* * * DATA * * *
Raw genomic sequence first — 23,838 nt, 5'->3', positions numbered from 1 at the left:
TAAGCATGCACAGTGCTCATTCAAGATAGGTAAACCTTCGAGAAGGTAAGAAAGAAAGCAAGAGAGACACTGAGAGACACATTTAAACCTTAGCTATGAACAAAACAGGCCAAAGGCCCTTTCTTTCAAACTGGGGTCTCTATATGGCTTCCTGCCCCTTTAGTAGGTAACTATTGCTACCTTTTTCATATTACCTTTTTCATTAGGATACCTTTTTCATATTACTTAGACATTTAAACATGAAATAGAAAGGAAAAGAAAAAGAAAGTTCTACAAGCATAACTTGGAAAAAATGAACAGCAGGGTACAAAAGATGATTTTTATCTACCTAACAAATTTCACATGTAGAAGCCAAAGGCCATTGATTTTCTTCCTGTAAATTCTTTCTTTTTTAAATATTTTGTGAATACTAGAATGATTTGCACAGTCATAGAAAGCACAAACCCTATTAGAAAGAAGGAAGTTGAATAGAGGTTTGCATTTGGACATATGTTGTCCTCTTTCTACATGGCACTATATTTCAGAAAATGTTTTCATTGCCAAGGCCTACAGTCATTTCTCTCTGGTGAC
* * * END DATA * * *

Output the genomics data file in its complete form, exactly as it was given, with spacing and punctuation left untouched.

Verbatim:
Raw genomic sequence first — 23,838 nt, 5'->3', positions numbered from 1 at the left:
TAAGCATGCACAGTGCTCATTCAAGATAGGTAAACCTTCGAGAAGGTAAGAAAGAAAGCAAGAGAGACACTGAGAGACACATTTAAACCTTAGCTATGAACAAAACAGGCCAAAGGCCCTTTCTTTCAAACTGGGGTCTCTATATGGCTTCCTGCCCCTTTAGTAGGTAACTATTGCTACCTTTTTCATATTACCTTTTTCATTAGGATACCTTTTTCATATTACTTAGACATTTAAACATGAAATAGAAAGGAAAAGAAAAAGAAAGTTCTACAAGCATAACTTGGAAAAAATGAACAGCAGGGTACAAAAGATGATTTTTATCTACCTAACAAATTTCACATGTAGAAGCCAAAGGCCATTGATTTTCTTCCTGTAAATTCTTTCTTTTTTAAATATTTTGTGAATACTAGAATGATTTGCACAGTCATAGAAAGCACAAACCCTATTAGAAAGAAGGAAGTTGAATAGAGGTTTGCATTTGGACATATGTTGTCCTCTTTCTACATGGCACTATATTTCAGAAAATGTTTTCATTGCCAAGGCCTACAGTCATTTCTCTCTGGTGAC